Put the right mounting plate aside and lets move on to the left side.
The 3 screws (ref #15033) securing the cross-member (ref #8829), line guide cross member (ref #15023) and real seat (ref #8934) can be undone and the parts put aside.
The worm shaft and line guide assembly will just slip out...
And the spool (ref #970248) can be slipped (or when there's a bit of rust involved like here... manhandled) from the left side assembly. Don't lose the spool spring (ref #4111)
2 screws securing the left side plate (ref #15029) and mounting plate (ref #15015) can now be accessed. Back them out and the plates separate.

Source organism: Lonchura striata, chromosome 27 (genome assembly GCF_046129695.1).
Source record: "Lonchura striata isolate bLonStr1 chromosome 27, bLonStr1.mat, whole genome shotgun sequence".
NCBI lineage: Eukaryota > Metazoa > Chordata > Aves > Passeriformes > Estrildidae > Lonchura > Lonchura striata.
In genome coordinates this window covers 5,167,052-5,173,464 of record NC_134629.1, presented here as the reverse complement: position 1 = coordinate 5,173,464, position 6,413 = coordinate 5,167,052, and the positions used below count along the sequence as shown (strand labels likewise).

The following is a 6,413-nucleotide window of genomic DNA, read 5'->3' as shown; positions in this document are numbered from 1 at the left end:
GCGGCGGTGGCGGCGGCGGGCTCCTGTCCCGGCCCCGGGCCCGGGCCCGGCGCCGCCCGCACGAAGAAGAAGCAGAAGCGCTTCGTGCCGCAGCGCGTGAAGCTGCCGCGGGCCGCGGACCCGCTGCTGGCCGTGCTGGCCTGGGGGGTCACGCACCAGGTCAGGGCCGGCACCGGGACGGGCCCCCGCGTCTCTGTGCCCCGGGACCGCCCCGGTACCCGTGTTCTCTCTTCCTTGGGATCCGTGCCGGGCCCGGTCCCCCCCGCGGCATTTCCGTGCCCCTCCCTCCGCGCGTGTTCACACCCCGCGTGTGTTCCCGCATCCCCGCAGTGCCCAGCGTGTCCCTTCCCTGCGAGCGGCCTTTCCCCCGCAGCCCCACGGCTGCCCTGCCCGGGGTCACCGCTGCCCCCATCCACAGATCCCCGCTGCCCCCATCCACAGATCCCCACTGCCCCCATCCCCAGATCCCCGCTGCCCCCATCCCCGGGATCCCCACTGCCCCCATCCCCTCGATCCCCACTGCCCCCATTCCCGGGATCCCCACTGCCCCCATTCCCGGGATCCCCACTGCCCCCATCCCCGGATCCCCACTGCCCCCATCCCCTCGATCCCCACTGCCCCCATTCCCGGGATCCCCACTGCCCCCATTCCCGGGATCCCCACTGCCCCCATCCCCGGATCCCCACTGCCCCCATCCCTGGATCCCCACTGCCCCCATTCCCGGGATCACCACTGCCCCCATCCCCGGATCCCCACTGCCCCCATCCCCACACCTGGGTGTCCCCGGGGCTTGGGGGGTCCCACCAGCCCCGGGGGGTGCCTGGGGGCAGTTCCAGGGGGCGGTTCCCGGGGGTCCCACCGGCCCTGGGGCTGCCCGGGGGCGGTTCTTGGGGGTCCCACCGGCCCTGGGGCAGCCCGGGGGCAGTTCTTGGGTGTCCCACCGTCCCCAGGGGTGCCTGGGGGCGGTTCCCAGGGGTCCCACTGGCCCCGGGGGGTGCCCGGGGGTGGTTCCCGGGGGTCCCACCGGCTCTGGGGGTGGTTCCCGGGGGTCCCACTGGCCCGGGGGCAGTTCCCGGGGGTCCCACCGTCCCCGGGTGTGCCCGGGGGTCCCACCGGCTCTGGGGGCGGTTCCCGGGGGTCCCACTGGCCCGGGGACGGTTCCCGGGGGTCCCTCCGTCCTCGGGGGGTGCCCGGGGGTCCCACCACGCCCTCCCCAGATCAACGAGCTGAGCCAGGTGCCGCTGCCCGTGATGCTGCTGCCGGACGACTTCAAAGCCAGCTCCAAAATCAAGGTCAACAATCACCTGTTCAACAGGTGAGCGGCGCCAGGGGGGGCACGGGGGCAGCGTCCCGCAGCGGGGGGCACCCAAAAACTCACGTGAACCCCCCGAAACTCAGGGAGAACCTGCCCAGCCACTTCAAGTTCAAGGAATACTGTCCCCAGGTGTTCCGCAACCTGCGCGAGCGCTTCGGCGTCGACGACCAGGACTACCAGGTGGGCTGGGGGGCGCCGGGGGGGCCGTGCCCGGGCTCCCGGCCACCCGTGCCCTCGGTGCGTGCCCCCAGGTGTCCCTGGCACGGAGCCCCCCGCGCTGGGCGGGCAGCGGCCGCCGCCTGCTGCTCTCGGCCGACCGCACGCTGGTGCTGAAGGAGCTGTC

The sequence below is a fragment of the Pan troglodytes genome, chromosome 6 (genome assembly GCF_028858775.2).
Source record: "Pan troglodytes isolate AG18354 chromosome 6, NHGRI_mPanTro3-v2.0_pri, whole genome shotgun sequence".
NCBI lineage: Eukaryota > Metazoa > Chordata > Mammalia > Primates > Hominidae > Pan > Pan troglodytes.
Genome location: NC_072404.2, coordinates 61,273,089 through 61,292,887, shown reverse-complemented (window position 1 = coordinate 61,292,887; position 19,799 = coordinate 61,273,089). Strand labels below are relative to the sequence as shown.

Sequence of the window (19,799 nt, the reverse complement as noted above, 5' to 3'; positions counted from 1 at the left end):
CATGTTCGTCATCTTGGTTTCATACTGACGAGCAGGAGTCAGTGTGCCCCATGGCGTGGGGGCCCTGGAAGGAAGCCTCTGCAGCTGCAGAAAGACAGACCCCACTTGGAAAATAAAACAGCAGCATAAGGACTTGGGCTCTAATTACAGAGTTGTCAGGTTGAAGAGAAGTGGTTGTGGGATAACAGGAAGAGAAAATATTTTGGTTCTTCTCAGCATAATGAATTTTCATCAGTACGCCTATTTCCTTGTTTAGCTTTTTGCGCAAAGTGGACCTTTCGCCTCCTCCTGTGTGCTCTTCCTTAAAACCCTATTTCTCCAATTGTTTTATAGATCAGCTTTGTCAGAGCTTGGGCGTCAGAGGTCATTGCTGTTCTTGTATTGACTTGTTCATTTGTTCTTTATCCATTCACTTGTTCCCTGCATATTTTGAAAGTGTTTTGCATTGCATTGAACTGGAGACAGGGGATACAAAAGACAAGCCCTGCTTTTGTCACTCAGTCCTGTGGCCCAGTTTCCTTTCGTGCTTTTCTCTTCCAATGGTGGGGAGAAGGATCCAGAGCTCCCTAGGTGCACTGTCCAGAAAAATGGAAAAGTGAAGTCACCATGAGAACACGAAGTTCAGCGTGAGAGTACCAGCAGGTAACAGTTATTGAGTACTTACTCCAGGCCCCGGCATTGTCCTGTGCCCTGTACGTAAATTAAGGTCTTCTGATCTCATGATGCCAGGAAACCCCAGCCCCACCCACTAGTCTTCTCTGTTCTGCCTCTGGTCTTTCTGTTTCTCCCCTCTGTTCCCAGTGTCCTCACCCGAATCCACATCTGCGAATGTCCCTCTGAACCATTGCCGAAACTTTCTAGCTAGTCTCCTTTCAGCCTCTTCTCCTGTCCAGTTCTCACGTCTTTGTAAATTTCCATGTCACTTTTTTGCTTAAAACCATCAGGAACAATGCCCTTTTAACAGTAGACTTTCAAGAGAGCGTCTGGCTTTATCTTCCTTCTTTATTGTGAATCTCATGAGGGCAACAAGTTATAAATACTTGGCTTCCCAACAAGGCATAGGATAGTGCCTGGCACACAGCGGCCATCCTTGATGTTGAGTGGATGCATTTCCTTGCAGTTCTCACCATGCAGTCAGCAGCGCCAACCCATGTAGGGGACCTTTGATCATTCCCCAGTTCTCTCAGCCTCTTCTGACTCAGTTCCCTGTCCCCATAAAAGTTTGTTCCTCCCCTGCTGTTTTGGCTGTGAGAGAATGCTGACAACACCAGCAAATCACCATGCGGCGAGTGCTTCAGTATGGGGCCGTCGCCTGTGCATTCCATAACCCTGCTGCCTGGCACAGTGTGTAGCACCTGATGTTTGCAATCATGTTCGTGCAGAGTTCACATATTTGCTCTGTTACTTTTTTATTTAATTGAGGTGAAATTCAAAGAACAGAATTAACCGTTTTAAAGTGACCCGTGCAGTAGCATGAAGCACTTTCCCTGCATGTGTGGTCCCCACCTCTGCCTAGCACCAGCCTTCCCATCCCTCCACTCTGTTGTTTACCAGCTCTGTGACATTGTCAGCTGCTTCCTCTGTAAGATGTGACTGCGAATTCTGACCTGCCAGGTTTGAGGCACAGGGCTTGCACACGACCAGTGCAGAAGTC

Lets go through the same process with the left side bearing and mounting plate (which in this case will also involve junking the bearing when the replacement arrives)
The left side plate is in much need of attention so remove the idler gear (ref #15010)
Now, slip out the centrifugal brake assebly... careful of the brake blocks on the pins on the underside.
To remove the ratchet assembly, first detach the ratchet springs (ref #9773) from the clicker button (ref #8900).
Then the nylon clicker spring (ref #15014), the clicker (ref #8899) and the clicker button can be removed.
Clean up the inside of the left side plate and brush on a thin smear of fresh grease to protect everything.
Then clean up, re-grease and reassemble the ratchet.
Give the idler gear a coat of grease, add some oil to the mounting point and pop the screw back in.
Then reattach the mounting plate and side plates...